Knit up a cap and a prayer

“We’re going to have a baby,” my daughter said nine years ago.  I received the news with wonder, joy and trepidation knowing that we both were entering a world we knew so little about.  Thankfully, some of my friends had gone before me into the domain of grand motherhood and not a single one of them relayed any message but one of complete ecstasy.  A special friend sent me a package in the mail with a zip lock bag containing a ball of yarn, some needles and a pattern.  The image of a wrinkled, white-haired woman on a front porch knitting with her glasses perched on the tip of her nose and her cat curled up at her feet, quickly came to mind and frightened me a little.  I pushed through my own prejudiced stereotyping and curiously examined the contents of the bag.

My mother taught me to knit when I was about 12 and I remember producing long, uneven lengths of tangled color.  I was completely astonished to discover that I did remember how to push the needles through the loops to get the desired result.  Though, I did have to call Mary a few times for a little help, I actually completed the pattern and created a tiny hat for my grand baby to come.

You can get into a kind of zone when you knit.  There is pleasure in the rhythmic movement and the sound of the soft clicking of needles.  I found myself caught up in the hum of prayer with each loop and lift of hand as I contemplated our eminent miracle.  I heard The still small Voice wooing me with, “I knit YOU together in your mother’s womb.”

My first little cap led to many other projects – stockings, ponchos, scarves, sweaters etc.  Admittedly, most of my items were not so great and I fear my children and grandchildren wore them to bless me and took them off when I was out of sight.  Worn or unworn, I take pleasure in knowing that long after the sweaters lose their shape, the caps are lost and the stockings unravel, the prayers that I knit will continue to live on.

I would love to send you a little cap or better still a zip lock bag with all the goodies you need to knit one, but instead, I will give you the next best thing.


With a 16 inch circular needle – size 5 or 6 – cast on 68 (72,76,80) stitches.  Join ends of yarn being careful not to twist.  Knit in a circle for 5 (5.5,6,6.5) inches.  Put 4 markers on needles evenly spaced.  Knit 2 together before and after each marker every row.  You will need to change to short double point needles (sock needles) when it gets too tight.  Knit until just a few stitches remain, thread a needle and pull remaining stitches through and secure inside the cap.  Add a pompom.


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22 thoughts on “Knit up a cap and a prayer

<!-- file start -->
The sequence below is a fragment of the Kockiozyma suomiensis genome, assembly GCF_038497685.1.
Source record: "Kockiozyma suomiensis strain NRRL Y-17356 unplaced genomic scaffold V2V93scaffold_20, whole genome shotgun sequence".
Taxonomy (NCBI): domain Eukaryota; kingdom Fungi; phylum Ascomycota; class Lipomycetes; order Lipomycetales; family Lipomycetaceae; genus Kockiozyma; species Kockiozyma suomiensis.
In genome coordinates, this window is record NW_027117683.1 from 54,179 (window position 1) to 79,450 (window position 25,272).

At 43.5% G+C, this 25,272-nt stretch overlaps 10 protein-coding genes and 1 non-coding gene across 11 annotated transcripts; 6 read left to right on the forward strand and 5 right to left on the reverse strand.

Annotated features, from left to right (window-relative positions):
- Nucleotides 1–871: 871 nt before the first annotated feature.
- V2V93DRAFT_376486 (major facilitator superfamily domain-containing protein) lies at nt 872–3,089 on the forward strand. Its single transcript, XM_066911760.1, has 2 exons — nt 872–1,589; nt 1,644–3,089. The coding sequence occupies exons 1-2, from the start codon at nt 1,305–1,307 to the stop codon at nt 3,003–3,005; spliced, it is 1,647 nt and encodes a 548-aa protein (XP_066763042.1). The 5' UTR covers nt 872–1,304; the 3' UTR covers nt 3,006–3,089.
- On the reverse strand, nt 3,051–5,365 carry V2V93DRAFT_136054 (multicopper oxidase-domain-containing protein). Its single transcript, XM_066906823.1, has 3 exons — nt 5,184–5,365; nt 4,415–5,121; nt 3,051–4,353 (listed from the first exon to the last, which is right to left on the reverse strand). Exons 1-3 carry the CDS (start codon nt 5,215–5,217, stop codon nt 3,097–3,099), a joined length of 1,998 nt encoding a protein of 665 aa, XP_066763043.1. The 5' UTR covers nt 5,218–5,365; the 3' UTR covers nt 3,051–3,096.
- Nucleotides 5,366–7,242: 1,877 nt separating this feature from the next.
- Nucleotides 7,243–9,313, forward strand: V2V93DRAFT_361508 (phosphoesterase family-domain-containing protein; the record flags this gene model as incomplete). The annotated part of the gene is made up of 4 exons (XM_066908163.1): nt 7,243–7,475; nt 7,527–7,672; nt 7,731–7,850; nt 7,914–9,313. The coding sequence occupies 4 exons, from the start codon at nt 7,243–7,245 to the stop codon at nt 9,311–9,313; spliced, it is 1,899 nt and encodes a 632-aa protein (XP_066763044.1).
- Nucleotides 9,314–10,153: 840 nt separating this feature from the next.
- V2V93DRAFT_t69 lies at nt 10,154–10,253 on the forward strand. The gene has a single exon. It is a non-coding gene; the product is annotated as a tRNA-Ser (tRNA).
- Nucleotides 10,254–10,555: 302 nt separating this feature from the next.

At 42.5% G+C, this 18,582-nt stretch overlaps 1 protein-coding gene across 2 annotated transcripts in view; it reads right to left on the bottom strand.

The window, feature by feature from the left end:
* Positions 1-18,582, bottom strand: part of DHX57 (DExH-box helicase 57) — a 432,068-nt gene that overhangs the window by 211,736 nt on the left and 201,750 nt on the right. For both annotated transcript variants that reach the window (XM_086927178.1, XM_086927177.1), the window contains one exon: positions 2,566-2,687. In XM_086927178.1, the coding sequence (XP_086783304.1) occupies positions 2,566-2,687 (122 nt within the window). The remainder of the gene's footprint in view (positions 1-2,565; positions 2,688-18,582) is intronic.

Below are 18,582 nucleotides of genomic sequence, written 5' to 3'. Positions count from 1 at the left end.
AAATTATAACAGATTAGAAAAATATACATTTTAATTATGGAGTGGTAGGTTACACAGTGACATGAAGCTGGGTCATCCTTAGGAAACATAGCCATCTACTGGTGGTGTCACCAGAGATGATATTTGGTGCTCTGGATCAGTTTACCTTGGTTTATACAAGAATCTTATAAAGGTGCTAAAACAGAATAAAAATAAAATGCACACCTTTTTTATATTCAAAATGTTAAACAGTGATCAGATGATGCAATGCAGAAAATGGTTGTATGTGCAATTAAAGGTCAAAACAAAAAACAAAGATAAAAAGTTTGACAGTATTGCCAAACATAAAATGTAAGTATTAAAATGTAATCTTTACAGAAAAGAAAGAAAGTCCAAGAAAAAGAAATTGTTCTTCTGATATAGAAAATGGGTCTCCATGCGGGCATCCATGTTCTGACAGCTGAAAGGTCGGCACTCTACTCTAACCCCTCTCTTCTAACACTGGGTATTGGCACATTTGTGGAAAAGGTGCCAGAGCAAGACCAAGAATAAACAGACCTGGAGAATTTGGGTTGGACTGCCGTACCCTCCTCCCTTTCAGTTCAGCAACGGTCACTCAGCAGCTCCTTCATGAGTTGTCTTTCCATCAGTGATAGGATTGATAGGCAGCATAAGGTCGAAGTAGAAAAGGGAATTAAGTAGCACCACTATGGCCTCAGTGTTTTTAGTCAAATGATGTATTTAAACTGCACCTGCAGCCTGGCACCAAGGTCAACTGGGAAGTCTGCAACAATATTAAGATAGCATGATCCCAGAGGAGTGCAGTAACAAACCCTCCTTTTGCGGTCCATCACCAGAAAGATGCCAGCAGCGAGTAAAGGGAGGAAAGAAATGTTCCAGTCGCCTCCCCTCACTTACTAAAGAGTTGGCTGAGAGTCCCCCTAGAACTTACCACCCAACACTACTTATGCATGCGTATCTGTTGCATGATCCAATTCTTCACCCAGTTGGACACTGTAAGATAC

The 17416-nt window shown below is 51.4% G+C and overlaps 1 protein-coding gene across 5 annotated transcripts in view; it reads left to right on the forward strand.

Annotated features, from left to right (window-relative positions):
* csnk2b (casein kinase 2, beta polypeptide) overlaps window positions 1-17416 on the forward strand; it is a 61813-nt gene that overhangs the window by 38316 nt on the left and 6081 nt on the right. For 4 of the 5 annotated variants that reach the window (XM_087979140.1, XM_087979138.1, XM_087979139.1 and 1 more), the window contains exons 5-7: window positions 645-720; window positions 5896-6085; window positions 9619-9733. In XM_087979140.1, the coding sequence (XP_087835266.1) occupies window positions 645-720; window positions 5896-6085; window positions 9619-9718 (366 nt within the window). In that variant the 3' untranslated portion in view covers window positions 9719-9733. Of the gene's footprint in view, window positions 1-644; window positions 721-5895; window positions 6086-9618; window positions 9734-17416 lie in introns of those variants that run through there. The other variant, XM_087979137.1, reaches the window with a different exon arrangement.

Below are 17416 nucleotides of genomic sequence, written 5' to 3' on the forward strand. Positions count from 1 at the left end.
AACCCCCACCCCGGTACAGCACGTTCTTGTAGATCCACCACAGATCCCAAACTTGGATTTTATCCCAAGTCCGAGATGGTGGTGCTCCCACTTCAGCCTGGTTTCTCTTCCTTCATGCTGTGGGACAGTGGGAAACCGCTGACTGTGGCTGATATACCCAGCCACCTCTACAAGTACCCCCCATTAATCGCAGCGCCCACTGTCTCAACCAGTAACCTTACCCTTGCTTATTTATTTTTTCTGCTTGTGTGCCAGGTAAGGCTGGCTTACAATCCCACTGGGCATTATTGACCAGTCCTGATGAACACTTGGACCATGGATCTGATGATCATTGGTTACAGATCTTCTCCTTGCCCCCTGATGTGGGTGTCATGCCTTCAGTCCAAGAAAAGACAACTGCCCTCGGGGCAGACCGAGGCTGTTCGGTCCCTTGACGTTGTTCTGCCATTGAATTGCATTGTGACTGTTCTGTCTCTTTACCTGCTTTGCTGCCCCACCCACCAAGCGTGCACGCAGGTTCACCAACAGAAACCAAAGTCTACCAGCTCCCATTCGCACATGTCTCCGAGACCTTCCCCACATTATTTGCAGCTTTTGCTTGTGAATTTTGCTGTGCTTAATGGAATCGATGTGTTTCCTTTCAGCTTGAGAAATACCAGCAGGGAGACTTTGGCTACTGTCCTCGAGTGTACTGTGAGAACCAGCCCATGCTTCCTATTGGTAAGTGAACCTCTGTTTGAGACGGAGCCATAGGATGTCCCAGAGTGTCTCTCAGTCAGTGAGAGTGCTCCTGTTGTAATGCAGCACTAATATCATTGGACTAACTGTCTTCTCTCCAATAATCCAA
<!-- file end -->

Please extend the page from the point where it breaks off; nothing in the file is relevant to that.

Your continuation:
1. Ohhhh, what a sweetly awesome way to prepare for a new grandchild. And what a cute pattern. I can crochet fairly well, knit horribly (I always drop stitches and don’t know what to do with them) but I have a couple of daughters who are excellent knitters and some grandchildren who have followed me with crocheting and will probably start knitting soon. I’ll have to pass this on to them with the sweet idea. Thank you for a lovely visit.

  2. Love this post! I learned to crochet at about 11 12 yrs old. We didn’t have a TV and I remember just getting lost in the motion and movement for what seemed hours. Yes it is a zone, very freeing and calming. Thanks for linking up with me 🙂

  3. carolcovin

    What a lovely post. I also started knitting and crocheting again when my daughters-in-law were expecting. Each grandchild got booties and a baby blanket. When my granddaughter was about 4, we were discussing the beautiful forest green I\’d chosen for her blanket because my other daughter-in-law thought her sister-in-law would like that color better than the traditional pink. My very grown-up granddaughter said, \”Well, that was ok for my Mom, but I would like a pink one.\” So, we went to the store and picked out yarn in Strawberry Shortcake colors and she got a new, bigger blanket.

  4. Pingback: His Ear is Turned toward Me! | ReeknittingwordswithGod

  5. Gwen – we are excited this week (especiially my ‘great’ parents) to welcome Eden Joy Martin into this wide world… My neice now has 3 under 3, s we will continue knitting many prayers for her wee ones.

    I’m not a knitter, but love the image of knitting prayers & have done that for my nieces for a Very Long Time!

    Lots of love to you (& grace, peace & prayer kneedles)
    Virginia : )

  6. Beautiful! I’ve never learned to knit but do find a similar soothing in painting and other artistic endeavors. It still my mind for contemplation and prayer too. Just lovely, Gwen. Thank you.

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